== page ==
In its earliest moments North Circular feels more like listening to a sound collage than watching a motion picture.
Its black and chrome photography is static. Its first subjects, the deer and trees near the Wellington Monument, stand still as well. The sound of chirping birds and rustling leaves suggest movement, but the impression is of an experimental still image film.
Movements are at first, imperceptible, but eventually, they do come – in the form of the rhythmic swaying of a group of musicians serenading the local wildlife from the steps of the monument. The animals bob their heads in approval.
Luke McManus’ documentary follows the North Circular Road from Phoenix Park through to the Docks. But that description is too plain for a film like this.
The narrative is shaggy, prone to digressions and interludes. At times unwieldy, but always interesting, and what’s more interesting is the people, places, and the place in history of the North Circular Road.
At first it’s hard to grasp how the Army Pipe Band relates to Gemma Dunleavy, but McManus manages to tie the many disparate subjects of his narrative together through their songs and spirit.
North Circular went from conception to completion during a pandemic lockdown. The 5km restriction on movement meant McManus was forced to explore his surroundings like never before.
The resulting film is like taking a walking tour with a magnifying glass strapped to your face. McManus is interested in the minutia, the “hows” and “whys” of the area.
Much of the film’s content and context relate to the history of the areas it explores. Where another documentary would opt for archival footage, McManus instead tells these stories through first-hand accounts or drilled-down photography of the locations in question.
North Circular’s episodes and diversions are bookended with musical performances filmed in a style that’s somewhere between verité and pick-up shots for a forgotten Dublin-set film noir.
McManus cites Pat Collins’ Song of Granite as an inspiration for the treatment of performances in the film. The players are framed with an unmoving camera and though there is frequent intercutting, the feeling is of witnessing an unbroken performance.
In all of the musical sequences, the feeling is that the singer bears the weight of a ballad’s history in their expression – there is a solemnnity to the treatment of the music. A caption at the end of the film is a slightly sugared variation on a Frank Harte quote: “Those who struggle write the songs.”
One section on O’Devaney Gardens intercuts footage of a haphazard fireworks display and bonfire with interview footage of a former resident. The footage does an admirable job of approximating the “chaos but fun” that the interviewee tells us about.
In this sequence the musical number is the crackling of burning pallets and the booming snare and bass from the fireworks. This scene is one of the most beautiful in a film full of astonishing imagery.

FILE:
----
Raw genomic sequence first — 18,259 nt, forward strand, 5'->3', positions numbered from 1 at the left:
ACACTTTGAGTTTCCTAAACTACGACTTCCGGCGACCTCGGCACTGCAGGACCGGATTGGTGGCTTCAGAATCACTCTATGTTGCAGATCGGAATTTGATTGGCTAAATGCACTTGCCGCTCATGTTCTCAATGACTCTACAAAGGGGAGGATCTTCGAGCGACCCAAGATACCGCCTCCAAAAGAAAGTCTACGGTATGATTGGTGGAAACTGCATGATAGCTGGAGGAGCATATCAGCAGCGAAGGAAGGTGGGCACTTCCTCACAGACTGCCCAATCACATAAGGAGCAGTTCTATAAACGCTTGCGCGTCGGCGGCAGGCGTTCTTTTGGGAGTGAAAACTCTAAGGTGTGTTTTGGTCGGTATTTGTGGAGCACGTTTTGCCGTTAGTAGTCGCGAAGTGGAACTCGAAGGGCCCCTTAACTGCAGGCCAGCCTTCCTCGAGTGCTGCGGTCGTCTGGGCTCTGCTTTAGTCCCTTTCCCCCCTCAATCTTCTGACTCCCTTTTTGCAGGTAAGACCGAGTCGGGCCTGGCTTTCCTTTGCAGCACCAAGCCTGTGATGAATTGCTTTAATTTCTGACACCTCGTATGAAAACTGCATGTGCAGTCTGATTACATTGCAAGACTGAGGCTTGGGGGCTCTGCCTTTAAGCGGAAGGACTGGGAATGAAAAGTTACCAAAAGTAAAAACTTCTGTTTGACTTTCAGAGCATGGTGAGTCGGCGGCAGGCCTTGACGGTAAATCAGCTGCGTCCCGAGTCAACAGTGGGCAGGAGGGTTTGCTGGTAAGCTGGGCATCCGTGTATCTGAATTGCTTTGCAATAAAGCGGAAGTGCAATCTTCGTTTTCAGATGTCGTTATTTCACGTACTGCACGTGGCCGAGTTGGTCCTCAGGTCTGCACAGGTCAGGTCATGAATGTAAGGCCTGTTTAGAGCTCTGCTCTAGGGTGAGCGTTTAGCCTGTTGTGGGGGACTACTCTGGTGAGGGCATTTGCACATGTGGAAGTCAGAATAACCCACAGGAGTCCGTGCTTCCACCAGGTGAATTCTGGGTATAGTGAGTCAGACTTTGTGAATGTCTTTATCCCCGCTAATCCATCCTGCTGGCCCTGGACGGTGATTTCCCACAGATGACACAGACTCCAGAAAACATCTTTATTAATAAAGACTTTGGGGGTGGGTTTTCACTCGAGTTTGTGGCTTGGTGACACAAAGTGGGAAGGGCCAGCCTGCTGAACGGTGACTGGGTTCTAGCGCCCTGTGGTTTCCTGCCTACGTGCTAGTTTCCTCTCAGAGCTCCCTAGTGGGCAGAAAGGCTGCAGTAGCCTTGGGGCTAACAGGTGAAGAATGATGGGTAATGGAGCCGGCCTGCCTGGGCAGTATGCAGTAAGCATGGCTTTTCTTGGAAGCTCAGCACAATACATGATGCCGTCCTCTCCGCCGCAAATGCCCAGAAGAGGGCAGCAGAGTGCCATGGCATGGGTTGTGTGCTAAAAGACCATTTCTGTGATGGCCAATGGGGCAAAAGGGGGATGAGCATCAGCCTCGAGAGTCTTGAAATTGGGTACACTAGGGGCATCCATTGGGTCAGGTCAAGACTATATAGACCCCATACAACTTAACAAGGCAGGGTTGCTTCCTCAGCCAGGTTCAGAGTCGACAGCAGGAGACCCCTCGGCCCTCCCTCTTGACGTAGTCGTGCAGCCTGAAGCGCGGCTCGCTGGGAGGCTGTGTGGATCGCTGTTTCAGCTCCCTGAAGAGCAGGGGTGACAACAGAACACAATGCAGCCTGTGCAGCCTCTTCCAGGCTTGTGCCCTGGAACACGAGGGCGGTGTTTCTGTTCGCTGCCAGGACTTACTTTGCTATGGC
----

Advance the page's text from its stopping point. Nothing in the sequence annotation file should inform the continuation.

No matter the subject, North Circular’s photography calls out to the audience, every inch of the frame demanding closer inspection. Its depth and richness is emphasised by the use of a 4:3 aspect ratio.
The images are even more remarkable considering that five cinematographers worked on the film: Evan Barry, Jamie Goldrick, Patrick Jordan, Richard Kendrick and McManus himself. That the film looks as coherent and measured as it does speaks to the keen eyes of McManus and the film’s editor John Murphy.
There are many memorable sequences in the film, many of them tinged with a wistfulness but capped with sparks of hope and humour.
The Army piper from the start of the film tells McManus that there’s no interest in piping from his kids or grandkids. “Too many Pokémons …”, he concludes. In another sequence, an audience of two confused children offer up golf-clap style applause to an outdoor performance of “Old Bangum”.
Likewise, McManus’ extended sequence with local tin-whistle player Séan Ó Túama balances comedy and tragedy from one line to the next, as with the musical sequences there’s never a sense of McManus’ intervening in the action. He is a curious observer, the same as the audience.
Ó Túama, talks about his time in and out of psychiatric institutions as a teenager and an adult, speaking plainly about the tragedies that he’s experienced but always with a smile or joke cued up. Open but guarded. Toward the end of our time with Ó Túama, the camera hangs on the man as he takes short, nervy drags from a cigarette illuminated by the glow of a television set. The unmoving camera and the long suspended take suggests admiration, and a certain sort of pity.
The last section of North Circular focuses on celebration. Lisa O’Neill sings “Rock the Machine” as we cut to Kellie Harrington returning home an Olympic hero. The credits roll over Gemma Dunleavey performing at a packed-out show at The Academy.
Initially, North Circular looks like still life, a photo essay, but as the movie progresses so too does its sense of movement. The soundscape expands as well from birdsong to the whir of machinery, from the drone of the pipes to the electronic beat of a drum machine. Life overruns the frame at the close of the film.
McManus has fashioned a remarkable contemporary document of places, people, lives and times with North Circular, as past, present and future smash together in front of our eyes. Black and white rarely looks as colourful as in that final sequence.
North Circular recently screened at the Galway Film Fleadh a wider release is forthcoming.